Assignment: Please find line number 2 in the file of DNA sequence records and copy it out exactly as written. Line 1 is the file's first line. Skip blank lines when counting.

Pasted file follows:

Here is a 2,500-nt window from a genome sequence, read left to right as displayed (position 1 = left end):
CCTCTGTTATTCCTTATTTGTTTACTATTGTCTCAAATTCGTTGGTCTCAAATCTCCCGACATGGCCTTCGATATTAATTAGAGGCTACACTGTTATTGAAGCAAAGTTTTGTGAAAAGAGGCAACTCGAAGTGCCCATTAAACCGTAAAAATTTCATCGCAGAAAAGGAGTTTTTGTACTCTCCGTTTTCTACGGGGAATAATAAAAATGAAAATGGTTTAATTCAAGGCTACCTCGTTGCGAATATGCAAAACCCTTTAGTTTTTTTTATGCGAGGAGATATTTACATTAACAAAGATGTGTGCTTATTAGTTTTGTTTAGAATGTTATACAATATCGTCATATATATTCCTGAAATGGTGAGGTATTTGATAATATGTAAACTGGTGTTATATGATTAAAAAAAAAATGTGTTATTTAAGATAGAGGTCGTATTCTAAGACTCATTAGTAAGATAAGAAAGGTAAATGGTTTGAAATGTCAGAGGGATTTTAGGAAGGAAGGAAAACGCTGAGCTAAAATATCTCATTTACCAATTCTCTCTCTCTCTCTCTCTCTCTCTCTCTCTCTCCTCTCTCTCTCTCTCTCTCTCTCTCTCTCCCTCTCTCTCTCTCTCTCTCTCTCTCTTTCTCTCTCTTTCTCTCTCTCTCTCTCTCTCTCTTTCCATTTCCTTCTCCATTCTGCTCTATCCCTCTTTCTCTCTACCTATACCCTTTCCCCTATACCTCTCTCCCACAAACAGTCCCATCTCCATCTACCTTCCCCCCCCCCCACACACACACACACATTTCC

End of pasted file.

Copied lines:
CCTCTGTTATTCCTTATTTGTTTACTATTGTCTCAAATTCGTTGGTCTCAAATCTCCCGACATGGCCTTCGATATTAATTAGAGGCTACACTGTTATTGAAGCAAAGTTTTGTGAAAAGAGGCAACTCGAAGTGCCCATTAAACCGTAAAAATTTCATCGCAGAAAAGGAGTTTTTGTACTCTCCGTTTTCTACGGGGAATAATAAAAATGAAAATGGTTTAATTCAAGGCTACCTCGTTGCGAATATGCAAAACCCTTTAGTTTTTTTTATGCGAGGAGATATTTACATTAACAAAGATGTGTGCTTATTAGTTTTGTTTAGAATGTTATACAATATCGTCATATATATTCCTGAAATGGTGAGGTATTTGATAATATGTAAACTGGTGTTATATGATTAAAAAAAAAATGTGTTATTTAAGATAGAGGTCGTATTCTAAGACTCATTAGTAAGATAAGAAAGGTAAATGGTTTGAAATGTCAGAGGGATTTTAGGAAGGAAGGAAAACGCTGAGCTAAAATATCTCATTTACCAATTCTCTCTCTCTCTCTCTCTCTCTCTCTCTCTCTCCTCTCTCTCTCTCTCTCTCTCTCTCTCTCCCTCTCTCTCTCTCTCTCTCTCTCTCTTTCTCTCTCTTTCTCTCTCTCTCTCTCTCTCTCTTTCCATTTCCTTCTCCATTCTGCTCTATCCCTCTTTCTCTCTACCTATACCCTTTCCCCTATACCTCTCTCCCACAAACAGTCCCATCTCCATCTACCTTCCCCCCCCCCCACACACACACACACATTTCC